So hats off to Mister Turner for buying a t-shirt and being the only journalist who has really seen into the soul of the Mister Splashy Pants story, and the important lessons it holds for Greenpeace and the environmental movement in general. I especially liked this:
But Splashy is more than just an online punchline. The environmental movement has asked us for decades now to protect “the divine spirit of the ocean,” and still the peril remained imminent for all those humpback whales. We were moved, instead, to save Mr. Splashy Pants.Just 10 days after Greenpeace officially christened Splashy, the Japanese government declared a moratorium on their humpback whale hunt for this season. The official explanation didn’t mention it, but just maybe the whalers realized there would be consequences for the cold-blooded murder of an animal whose name might as well be a synonym for fun.
Blogged with Flock
I thought I’d take the day off yesterday. HAHAHAHAHAHAHAHAHA! I woke up to the news that Japan had at last confirmed a rumour we’d been chasing for the last couple months, that they were going to back down on the humpback quota. And, albeit for the happiest of reasons, there went my day. Despite the fact we’d prepared a reactive line and story for this eventuality days ago, when one of our sources gave us a tip, the Gods of the mandatory three-continent and one ship consultation process still required homage, and I spent most of the day on skype and email and bad phone connections. At the moment I had this web story ready to publish, my wireless connection went down. I had been, uncharacteristically, shouting at people to hurry up massaging sentences and signing off on language, as I watched our peak European web traffic time slide by without news of the biggest event this whaling season mentioned on the Greenpeace.org front page. So let’s say I was a little stressed. And there I was with a dead connection and a half hour of lost edits. I tore down to the basement and shouted at my nine year old son to get off Nikita the Cheetah, our hardwired rig, where he was playing Harry Potter. “BUT I HAVEN’T SAVED MY GAME!!!” He wailed. Poor kid. Dad wasn’t too understanding about his lost data issue at that moment.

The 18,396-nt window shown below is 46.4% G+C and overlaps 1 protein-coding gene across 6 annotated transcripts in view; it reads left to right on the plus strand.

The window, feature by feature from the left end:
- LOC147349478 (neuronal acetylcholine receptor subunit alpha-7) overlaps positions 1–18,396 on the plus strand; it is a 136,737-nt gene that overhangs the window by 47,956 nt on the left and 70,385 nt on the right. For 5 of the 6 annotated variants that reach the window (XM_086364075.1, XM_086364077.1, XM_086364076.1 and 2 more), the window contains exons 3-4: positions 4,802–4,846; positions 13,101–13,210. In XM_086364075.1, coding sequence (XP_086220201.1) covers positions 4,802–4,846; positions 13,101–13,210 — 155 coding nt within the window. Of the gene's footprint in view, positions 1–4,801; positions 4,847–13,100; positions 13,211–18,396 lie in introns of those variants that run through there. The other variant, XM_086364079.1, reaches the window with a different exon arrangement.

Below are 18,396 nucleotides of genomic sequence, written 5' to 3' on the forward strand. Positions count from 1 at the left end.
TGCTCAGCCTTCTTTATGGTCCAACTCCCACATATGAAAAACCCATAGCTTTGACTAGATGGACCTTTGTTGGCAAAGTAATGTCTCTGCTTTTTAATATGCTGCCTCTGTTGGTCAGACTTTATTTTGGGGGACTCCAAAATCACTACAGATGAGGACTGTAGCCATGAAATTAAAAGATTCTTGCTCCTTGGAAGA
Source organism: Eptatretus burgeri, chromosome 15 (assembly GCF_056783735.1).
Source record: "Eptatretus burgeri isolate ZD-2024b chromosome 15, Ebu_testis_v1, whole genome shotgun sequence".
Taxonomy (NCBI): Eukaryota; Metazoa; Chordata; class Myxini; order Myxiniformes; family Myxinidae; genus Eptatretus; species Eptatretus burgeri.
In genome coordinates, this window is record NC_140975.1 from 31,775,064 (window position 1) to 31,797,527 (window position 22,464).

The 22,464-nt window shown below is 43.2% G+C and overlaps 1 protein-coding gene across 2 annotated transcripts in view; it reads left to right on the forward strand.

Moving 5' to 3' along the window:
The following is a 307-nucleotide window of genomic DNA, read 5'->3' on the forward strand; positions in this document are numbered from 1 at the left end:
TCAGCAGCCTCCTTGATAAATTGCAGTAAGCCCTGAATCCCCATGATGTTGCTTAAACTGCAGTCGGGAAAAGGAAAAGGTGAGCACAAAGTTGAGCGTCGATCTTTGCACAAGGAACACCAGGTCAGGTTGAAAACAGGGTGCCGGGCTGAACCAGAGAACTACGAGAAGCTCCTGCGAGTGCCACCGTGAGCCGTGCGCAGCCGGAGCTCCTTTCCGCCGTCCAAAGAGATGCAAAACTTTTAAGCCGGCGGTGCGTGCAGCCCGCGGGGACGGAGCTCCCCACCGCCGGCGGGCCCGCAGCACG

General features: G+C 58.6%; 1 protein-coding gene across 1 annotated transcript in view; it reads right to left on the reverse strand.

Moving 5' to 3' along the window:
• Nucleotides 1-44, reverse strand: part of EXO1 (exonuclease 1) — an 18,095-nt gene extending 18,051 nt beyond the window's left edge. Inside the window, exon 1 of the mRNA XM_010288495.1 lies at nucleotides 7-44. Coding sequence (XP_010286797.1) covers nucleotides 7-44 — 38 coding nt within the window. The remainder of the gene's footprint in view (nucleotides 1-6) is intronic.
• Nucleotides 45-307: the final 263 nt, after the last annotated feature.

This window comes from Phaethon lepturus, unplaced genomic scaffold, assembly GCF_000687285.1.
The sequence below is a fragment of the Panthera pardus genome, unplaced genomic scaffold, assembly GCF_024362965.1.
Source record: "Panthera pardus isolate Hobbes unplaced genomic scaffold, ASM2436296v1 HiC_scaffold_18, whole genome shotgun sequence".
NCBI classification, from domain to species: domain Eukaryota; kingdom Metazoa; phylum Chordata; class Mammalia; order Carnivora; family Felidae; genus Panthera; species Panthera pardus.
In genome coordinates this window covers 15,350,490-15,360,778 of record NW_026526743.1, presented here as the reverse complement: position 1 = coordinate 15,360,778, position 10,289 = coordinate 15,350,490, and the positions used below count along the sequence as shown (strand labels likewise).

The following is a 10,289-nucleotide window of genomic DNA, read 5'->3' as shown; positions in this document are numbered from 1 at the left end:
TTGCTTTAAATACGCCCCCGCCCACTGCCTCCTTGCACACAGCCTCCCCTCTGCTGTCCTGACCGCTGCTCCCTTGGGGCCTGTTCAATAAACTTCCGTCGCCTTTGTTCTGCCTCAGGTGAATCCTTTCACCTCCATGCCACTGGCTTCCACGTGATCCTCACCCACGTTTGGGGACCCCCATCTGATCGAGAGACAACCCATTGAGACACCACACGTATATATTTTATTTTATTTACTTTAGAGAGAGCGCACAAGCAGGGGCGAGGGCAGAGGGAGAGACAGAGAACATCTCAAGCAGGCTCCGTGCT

But the fact is, Doon is the reason those whales got saved.
When the news had come in that morning, I ran over to tell him the humpbacks were safe for this year anyway, and we did some happy high-fives while Martha went running to the Christmas tree saying “Doony got his wish!”
At school the kids had made ornaments on which they’d hung a Christmas wish. And my boy, bless him, didn’t wish for a Wii or a new bike, he’d written “I hope that whales won’t die.”
And there it was — the 100th monkey, the camel’s straw, the ornament that saved the whales. Don’t let anybody tell you it was high level negotiations at the International Whaling Commission. Diplomatic pressure from Australia? Nah. The growing split between the Japanese Fisheries Agency and the Foreign Ministry? Not a chance.
Mister Splashy Pants got saved by all of us who added weight to the public outrage, and the final tiny couple of grams that sent things to the tipping point was a green strip of paper with a sentence in Dutch, bending a bough here in my living room.